Back to square one: Tan and his daughter Tan Jee Cheng, 21, reading Chinese New Year cards in his house in Kuantan. The new cabinet in the background was the only piece of furniture he acquired after his previous purchases were damaged by floods. Looking on is Tan’s friend Wang Swee Fock.
KUANTAN: The severe floods here last month was a lesson for businessman Tan Hong Kon, 50, not to prepare too early for the Chinese New Year.
Tan had set aside some of his profits to purchase new items for the Chinese New Year back then.
He got new sofa sets, a TV and refrigerator, but three days later on Dec 3, his house in Taman Cenderawasih was inundated by severe floods.
“My new sofa set and some other furniture were damaged after being submerged for days. My wife’s car, which was parked in the porch, was also damaged. We also had to stay in my friend’s house,’’ he added.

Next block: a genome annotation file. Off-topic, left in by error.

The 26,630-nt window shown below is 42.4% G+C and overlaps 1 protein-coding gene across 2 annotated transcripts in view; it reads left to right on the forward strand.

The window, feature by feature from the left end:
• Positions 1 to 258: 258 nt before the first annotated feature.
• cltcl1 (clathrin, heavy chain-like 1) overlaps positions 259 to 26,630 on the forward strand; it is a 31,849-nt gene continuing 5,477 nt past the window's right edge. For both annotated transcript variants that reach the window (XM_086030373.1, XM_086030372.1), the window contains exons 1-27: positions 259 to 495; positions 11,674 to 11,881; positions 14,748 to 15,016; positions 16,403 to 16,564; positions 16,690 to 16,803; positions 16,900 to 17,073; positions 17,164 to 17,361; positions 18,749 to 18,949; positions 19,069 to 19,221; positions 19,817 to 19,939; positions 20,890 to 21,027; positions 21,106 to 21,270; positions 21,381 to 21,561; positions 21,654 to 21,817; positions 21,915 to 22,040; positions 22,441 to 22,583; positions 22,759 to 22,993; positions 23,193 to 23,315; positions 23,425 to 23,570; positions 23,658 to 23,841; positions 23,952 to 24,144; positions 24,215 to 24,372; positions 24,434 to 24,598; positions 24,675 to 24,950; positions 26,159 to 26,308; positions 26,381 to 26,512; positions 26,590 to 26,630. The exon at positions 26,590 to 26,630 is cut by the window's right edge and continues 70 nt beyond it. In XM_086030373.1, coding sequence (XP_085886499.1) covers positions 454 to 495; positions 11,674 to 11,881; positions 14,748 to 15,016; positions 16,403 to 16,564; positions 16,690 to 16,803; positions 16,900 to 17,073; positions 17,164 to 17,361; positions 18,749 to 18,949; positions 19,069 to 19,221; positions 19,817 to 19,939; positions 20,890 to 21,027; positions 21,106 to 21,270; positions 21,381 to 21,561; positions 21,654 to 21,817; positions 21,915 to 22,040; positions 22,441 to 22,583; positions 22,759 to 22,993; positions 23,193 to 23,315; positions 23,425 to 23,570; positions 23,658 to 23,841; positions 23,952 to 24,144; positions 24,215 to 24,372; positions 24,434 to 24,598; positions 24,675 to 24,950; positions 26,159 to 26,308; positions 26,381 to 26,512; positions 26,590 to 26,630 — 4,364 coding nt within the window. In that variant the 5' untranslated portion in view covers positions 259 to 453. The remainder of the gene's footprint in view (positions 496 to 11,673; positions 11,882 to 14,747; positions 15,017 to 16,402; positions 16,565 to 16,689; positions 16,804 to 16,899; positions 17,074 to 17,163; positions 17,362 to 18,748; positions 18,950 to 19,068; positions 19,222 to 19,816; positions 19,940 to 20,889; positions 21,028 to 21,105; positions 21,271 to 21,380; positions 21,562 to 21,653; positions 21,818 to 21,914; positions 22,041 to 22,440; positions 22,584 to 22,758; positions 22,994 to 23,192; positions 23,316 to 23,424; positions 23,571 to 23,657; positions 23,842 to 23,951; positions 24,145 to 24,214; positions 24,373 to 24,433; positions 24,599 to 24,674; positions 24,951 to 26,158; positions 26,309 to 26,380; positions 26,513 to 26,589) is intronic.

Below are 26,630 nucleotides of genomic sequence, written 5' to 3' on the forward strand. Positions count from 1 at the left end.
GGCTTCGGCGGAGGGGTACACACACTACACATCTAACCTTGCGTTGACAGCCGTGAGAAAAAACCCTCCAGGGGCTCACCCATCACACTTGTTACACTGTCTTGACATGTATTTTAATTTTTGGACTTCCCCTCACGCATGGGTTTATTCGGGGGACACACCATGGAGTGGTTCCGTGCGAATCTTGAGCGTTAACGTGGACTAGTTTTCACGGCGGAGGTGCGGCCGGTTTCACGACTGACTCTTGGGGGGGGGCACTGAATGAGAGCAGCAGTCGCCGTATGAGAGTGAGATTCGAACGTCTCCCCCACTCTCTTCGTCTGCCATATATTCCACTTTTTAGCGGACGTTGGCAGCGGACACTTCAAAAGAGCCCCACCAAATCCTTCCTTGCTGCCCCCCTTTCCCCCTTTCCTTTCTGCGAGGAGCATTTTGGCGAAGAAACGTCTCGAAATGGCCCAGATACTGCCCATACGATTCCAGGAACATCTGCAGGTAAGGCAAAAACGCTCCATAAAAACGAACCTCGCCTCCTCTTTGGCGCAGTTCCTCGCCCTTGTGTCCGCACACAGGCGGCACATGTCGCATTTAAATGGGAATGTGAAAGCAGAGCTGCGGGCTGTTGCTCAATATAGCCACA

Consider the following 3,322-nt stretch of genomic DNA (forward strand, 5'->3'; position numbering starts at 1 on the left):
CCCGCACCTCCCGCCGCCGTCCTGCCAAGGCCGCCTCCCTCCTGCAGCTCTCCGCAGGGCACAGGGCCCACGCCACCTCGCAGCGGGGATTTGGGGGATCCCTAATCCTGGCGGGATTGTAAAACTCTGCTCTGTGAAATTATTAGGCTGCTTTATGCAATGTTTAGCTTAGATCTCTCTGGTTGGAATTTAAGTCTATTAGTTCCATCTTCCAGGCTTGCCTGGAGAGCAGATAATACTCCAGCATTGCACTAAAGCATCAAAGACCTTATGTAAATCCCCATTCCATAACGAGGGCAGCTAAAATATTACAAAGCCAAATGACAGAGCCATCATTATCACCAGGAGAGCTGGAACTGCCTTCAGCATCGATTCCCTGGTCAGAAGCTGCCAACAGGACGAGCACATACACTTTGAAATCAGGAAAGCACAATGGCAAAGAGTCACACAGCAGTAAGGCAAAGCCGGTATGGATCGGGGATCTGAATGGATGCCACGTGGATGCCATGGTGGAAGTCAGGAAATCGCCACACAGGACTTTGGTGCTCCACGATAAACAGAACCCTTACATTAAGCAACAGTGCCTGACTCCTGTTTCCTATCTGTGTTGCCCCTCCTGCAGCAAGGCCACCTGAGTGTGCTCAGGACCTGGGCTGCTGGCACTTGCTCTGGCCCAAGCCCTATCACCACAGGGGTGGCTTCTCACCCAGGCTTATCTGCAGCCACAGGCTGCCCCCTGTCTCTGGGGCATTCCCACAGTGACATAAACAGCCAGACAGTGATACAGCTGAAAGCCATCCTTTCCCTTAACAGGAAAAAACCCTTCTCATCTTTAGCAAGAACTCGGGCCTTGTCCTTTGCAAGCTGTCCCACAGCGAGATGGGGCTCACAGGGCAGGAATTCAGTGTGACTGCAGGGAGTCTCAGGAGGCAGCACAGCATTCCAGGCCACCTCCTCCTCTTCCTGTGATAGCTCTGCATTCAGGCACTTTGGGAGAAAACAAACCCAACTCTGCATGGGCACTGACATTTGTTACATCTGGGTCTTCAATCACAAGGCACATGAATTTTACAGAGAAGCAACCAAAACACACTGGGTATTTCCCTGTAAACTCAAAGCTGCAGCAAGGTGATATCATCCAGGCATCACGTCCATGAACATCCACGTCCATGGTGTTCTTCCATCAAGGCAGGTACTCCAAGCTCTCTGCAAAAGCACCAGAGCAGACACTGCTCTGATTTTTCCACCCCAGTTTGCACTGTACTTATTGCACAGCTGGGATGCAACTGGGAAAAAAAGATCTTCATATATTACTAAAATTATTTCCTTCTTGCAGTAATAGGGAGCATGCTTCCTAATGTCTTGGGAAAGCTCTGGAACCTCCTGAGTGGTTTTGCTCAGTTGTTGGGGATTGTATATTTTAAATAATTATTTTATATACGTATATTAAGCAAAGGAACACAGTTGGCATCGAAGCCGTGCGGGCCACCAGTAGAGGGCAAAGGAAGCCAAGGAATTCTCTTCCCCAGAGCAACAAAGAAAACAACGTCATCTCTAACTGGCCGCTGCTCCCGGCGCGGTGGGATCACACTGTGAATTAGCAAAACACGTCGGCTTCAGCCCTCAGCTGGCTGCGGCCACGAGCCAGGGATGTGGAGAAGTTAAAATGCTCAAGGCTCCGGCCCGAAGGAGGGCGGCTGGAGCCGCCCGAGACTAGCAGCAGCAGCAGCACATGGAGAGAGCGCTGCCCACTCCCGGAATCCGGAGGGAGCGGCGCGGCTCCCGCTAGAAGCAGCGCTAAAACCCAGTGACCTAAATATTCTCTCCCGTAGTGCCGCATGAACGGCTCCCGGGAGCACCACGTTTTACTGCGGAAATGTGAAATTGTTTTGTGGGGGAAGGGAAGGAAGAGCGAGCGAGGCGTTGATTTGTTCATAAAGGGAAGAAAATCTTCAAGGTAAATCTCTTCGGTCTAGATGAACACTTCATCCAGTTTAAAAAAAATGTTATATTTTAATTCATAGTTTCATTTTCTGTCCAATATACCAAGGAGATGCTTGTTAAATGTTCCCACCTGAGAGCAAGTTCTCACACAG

When the situation returned to normal after four days, Tan and family returned to their home.
“My house was a big mess. I had to dump all the destroyed items, except for the refrigerator,’’ he lamented.
Come Chinese New Year on Friday, Tan said he planned to celebrate “with whatever that I have left”.
Tan said he had planned to travel outside Pahang but because of financial constraints, he would celebrate it at home.
He said the floods were worse than the one he had experienced in 2001.
“I had to spend RM5,000 to repair my wife’s car,’’ he added.
Tan said he still felt lucky because his shop in Bukit Sekilau was spared the floods.